The initiative is a partnership between the state, the Council of State Governments (CSG) Justice Center, the Pew Center on the States and the U.S. Department of Justice’s Bureau of Justice Assistance (BJA). The state’s Justice Reinvestment Working Group is comprised of state agency heads, legislative leaders, judges, prosecutors and police chiefs. The group includes Governor Abercrombie, Chief Justice Mark Recktenwald, Senate President Shan Tsutsui and Director of Public Safety Jodie Maesaka-Hirata.
“We are committed to bringing Hawai’i’s prisoners home, and this partnership will help us develop a comprehensive, multi-faceted plan to see that this happens,” said Governor Abercrombie. “Justice Reinvestment will help us identify where our dollars are best spent on treatment needs that will reduce the likelihood of inmates offending again once they’re released.”
The Justice Reinvestment Initiative has a three-step approach:
· Analyze data and develop policy options. This includes a system-wide examination of the prison population, drivers of prison growth and strategies used by policymakers.
· Adopt new policies and put reinvestment strategies into place
· Measure performance of those strategies
Approximately one-third of Hawai’i’s prison population is housed in facilities on the mainland due to lack of prison space in the state. The state recently awarded a contract to Corrections Corporation of America that provides a short-term solution to house inmates in two facilities in Arizona. The state’s plan to bring Hawai’i’s prisoners home include expanding prison space in the state, creating alternatives to incarceration and reducing recidivism through community-based programs.
Chief Justice Recktenwald noted, “Hawai’i has a strong foundation to build upon. The Hawai’i Opportunity Probation with Enforcement (HOPE) program has been replicated across the country, and this will help us capitalize on that success by identifying ways to achieve similar outcomes in other parts of the system.”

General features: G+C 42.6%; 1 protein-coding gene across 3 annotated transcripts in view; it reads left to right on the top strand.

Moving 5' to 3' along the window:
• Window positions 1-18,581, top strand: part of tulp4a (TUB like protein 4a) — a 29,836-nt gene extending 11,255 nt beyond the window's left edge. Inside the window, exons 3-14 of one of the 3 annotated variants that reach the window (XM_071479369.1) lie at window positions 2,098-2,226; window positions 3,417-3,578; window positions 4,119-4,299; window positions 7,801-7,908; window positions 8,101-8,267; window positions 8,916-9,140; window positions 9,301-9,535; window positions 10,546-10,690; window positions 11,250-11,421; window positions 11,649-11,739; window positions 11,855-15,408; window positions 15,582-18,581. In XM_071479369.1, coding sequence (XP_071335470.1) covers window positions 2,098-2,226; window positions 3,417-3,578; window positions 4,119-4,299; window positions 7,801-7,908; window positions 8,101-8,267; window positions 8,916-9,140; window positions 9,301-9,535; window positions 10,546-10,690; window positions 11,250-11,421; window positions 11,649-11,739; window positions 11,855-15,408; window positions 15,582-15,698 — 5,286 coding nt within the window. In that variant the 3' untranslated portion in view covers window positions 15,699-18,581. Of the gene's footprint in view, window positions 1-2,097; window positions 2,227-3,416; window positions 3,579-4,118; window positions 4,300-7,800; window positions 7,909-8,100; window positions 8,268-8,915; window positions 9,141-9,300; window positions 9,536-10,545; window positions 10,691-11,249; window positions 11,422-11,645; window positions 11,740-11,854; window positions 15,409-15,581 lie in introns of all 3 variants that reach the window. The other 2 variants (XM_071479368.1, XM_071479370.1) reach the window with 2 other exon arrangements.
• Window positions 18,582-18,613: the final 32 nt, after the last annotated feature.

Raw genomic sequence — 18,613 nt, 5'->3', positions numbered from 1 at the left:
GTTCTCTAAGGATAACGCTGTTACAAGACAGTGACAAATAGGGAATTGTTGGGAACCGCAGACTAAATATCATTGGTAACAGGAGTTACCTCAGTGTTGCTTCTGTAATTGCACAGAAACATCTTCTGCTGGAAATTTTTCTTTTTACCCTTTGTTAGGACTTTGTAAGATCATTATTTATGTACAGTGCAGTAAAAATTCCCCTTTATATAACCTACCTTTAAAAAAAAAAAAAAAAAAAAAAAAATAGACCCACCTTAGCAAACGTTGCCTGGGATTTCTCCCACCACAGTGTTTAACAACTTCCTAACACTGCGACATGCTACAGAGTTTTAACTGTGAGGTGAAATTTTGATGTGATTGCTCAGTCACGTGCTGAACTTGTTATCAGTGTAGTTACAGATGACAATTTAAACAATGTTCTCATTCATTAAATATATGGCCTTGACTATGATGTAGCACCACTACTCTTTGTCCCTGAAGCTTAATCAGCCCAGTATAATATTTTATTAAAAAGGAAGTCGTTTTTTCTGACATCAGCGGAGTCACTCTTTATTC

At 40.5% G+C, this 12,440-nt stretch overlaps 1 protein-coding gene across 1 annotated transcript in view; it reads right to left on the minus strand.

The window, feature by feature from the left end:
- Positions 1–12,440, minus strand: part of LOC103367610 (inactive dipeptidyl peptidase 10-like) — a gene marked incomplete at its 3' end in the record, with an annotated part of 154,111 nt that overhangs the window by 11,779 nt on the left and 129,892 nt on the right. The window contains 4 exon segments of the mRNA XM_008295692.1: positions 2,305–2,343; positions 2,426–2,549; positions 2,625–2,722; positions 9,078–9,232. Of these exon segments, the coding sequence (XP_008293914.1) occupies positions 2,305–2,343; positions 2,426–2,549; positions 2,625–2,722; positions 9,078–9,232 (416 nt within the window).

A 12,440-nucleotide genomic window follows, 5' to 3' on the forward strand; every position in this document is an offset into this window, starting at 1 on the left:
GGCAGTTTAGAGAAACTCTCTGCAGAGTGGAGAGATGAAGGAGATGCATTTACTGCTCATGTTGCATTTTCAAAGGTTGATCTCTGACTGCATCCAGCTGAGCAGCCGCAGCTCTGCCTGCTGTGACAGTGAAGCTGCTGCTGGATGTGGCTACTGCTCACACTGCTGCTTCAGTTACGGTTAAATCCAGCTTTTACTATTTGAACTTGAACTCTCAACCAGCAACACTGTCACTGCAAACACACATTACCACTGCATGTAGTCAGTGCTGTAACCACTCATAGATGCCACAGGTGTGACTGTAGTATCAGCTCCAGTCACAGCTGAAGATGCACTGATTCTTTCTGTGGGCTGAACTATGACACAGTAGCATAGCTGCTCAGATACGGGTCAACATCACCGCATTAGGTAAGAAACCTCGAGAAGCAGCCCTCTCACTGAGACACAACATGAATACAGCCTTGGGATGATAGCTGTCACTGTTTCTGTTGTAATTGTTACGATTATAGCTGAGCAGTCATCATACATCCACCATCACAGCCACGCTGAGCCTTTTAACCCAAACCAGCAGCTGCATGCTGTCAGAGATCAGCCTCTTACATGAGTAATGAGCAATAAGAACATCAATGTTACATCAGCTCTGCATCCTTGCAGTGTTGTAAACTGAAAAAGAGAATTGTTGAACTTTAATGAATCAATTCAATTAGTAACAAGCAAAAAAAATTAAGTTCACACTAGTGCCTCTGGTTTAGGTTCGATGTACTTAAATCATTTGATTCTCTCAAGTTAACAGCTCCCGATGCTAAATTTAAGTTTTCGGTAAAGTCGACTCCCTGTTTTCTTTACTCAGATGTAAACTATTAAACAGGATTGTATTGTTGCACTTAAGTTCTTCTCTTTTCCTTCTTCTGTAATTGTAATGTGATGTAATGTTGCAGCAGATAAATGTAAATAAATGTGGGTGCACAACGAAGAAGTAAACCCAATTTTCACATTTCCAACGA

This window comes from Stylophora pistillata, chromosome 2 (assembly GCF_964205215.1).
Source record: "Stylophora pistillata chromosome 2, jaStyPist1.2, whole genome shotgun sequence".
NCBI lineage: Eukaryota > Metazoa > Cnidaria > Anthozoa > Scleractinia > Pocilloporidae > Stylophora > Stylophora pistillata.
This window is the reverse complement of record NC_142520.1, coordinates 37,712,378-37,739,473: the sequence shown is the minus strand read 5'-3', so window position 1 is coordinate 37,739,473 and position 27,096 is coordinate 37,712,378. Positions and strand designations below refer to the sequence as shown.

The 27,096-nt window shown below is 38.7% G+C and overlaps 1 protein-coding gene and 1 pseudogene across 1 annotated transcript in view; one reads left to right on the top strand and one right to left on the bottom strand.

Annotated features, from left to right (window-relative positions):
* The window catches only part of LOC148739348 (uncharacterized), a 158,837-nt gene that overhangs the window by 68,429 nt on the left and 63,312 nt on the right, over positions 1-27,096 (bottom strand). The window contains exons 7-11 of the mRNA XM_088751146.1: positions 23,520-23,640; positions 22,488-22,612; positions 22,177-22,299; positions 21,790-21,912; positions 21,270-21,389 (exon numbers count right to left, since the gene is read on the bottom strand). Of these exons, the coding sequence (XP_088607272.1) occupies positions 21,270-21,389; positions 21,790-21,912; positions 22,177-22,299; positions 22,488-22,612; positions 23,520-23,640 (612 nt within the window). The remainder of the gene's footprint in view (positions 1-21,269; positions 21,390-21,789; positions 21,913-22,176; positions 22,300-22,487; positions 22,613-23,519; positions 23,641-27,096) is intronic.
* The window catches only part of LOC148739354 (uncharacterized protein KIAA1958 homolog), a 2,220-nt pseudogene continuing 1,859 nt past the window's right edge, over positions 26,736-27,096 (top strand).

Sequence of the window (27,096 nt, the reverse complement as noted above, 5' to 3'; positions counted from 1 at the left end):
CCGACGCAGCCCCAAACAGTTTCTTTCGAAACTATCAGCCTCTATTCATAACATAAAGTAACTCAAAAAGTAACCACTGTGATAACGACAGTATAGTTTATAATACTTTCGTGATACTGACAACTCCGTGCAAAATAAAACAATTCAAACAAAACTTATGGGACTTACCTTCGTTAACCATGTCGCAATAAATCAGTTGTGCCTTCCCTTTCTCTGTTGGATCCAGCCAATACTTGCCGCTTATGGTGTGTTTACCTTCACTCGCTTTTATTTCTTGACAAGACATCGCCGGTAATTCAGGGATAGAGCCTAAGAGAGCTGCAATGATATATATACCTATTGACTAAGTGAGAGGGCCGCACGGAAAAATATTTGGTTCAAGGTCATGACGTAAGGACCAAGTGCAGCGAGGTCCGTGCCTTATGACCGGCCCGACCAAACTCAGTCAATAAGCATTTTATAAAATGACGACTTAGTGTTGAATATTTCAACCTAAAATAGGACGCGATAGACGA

Senate President Shan S. Tsutsui, Co-Chair of the Justice Reinvestment Working Group, said: “The Justice Reinvestment Initiative helps us as lawmakers to make better policy decisions that will increase public safety for all of the citizens of Hawai’i.”
“BJA is excited to make available intensive technical assistance to state officials in Hawai’i who have demonstrated an interest in using a justice reinvestment approach,” said Denise O’Donnell, Director of the Bureau of Justice Assistance at the U.S. Department of Justice. “Using this data-driven approach, leaders in Hawai’i will be able to identify and address challenges facing their state’s criminal justice system in order to increase public safety and hold offenders accountable.”
“State leaders across the country are recognizing that there are research-based strategies for nonviolent offenders that can cut both crime and corrections costs,” said Adam Gelb, Director of the Public Safety Performance Project at the Pew Center on the States. “With this bipartisan, inter-branch working group, Hawai’i has an excellent opportunity to craft reforms that will hold offenders accountable and give the state a better public safety return on its corrections dollars.”
On Thursday, June 30, 2011 at Ala Moana Hotel, stakeholders from across Hawai’i’s criminal justice system will gather to learn more about the Justice Reinvestment approach, including how it has been applied successfully in other states, such as Texas, North Carolina, and Ohio.
About the Council of State Governments Justice Center:
The Council of State Governments Justice Center is a national nonprofit organization that serves policymakers at the local, state, and federal levels from all branches of government. The Justice Center provides practical, nonpartisan advice and consensus-driven strategies—informed by available evidence—to increase public safety and strengthen communities.
WAILUKU, Maui, Hawaii – A Charter Commission meeting scheduled tonight at 6:30 p.m. at the Lahaina Civic Center has been canceled. The new Commission meeting is scheduled for July 13th, at 6:30 p.m. at the Lahaina Civic Center.
The Communications Office would like to request that this announcement be made repeatedly on radio and posted on your respective news websites.
Questions can be directed to Lisa Kahuhu at the Department of the Corporation Counsel at 270-7585 or Communications Director Rod Antone at 270-8222.
Copyright © 2015 - Island News Technologies, LLC - All rights reserved